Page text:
Posts Tagged ‘industrial farm’

Factory Farmed Animals Live in Horrible Conditions and GMOs Will Kill You!

These poor cattle will spend the rest of their lives lounging around, being served food, and having their bedding fluffed. Such a rough life they will live in confinement.

I often find myself in a predicament.  This usually happens when I go looking for trouble.  Somewhere out there in cyberspace, someone will post an article about “Big Bad GMOs,” or the horror of “Factory Farming.”  Inevitably, the comments on these sorts of things are filled with hatred and inaccuracy.  There is always mention of “greedy industrial farmers who only care about making money while ruining the environment and confining animals.”  As a farmer who raises livestock and crops with so-called “industrial” methods, these things always get me going, and they always put me in a difficult situation.

I will reply (yeah, I know, glutton for punishment) by posting a comment to the tune of, “As a farmer who uses modern methods of livestock production, I get tired of people telling me that I treat my animals poorly and my crops are poisoning people.”

And the response almost ALWAYS is something like this:  “Well, I’m sure YOU don’t treat YOUR animals badly.  But INDUSTRIAL agriculture does, they cram their animals into CAFOs and they rob GOOD farmers like YOU from making a living.”

And that, right there, is where the gigantic disconnect between the consumer and the farmer comes in.  I’m still not sure how to bridge this gap.  I often envision myself taking said cyber-person by the shoulders and shaking them.

Here’s the deal.  I AM “INDUSTRIAL” AGRICULTURE!!  Along with thousands of other farm families working hard to feed the population.  When you say “CAFOS ARE EVIL!” You are telling me, my family, and the people that we work with that we are evil.  The animals we raise get sold to “BIG BAD CORPORATIONS” such as Tyson and Hormel.  We buy our GMO seed from Monsanto.  Our livestock is raised in confinement.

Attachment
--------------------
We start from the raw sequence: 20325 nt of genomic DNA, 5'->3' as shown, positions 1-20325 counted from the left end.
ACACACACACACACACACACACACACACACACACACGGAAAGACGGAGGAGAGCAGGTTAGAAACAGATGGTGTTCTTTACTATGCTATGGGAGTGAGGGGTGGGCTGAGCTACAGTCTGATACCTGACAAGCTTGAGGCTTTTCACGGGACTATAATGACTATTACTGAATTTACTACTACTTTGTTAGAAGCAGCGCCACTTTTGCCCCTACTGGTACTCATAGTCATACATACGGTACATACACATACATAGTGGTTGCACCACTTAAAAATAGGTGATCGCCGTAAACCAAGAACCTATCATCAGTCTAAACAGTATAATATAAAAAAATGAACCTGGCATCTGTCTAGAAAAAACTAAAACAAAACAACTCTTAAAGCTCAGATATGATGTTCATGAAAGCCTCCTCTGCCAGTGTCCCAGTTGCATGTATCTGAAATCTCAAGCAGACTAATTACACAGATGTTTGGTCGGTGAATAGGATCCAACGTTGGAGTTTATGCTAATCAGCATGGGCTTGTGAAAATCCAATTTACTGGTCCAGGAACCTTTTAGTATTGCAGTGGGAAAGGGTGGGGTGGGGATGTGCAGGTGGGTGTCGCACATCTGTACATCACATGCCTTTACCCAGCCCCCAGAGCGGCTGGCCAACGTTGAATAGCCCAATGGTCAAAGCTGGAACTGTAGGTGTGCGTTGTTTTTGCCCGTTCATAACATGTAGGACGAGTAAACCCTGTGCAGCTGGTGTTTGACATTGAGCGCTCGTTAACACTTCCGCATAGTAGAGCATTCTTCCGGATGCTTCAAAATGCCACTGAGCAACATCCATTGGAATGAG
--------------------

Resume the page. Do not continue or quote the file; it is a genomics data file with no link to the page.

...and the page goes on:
These resting pigs have it pretty rough too. When it's below zero outside, they have to relax in a temperature controlled barn. Their feeders have sensors on them that ensure they have access to unlimited feed. The floor allows their manure to drop into a pit below them, keeping their pens clean.

So, if I do decide to push the issue with these people who feel that all farming should look like it did in 1950, they will then proceed to tell me that they pity me.  That the EVIL CORPORATIONS have FORCED me to accept their ways and raise an INFERIOR, INHUMANE, and TOXIC product.  Clearly, I, as an individual, must be STUPID to not see it.  If I was smart, I’d choose to raise my crops and livestock without chemicals or confinement.

And here is my disclaimer, as I have stated before, I do not mean any disrespect to farmers who choose to raise their produce differently from me.  There is no one perfect way to farm, and I know that the vast majority of farmers, and food industry workers, are good people working hard to provide a quality, abundant food supply.

See, when it comes to a debate, many humans have a really hard time telling each other one-on-one that we have a problem with each other’s individual actions.  Especially, when we’re not 100% confident about what we’re debating.  It’s so much easier to throw up a scapegoat, like a faceless corporation, than to tackle an issue on a individual level.

Can you believe it? I let my son touch our GMO corn! But for some reason, he's still healthy and growing.

So, If I am really feeling feisty, I go on to say “I make the choices I make because I am confident that they are the best choices for me, my farm, my family, and the consumer. I educate myself about the applications and consequences of everything we do on the farm, and I am comfortable that the product I provide is safe, environmentally sound, and nutritious.”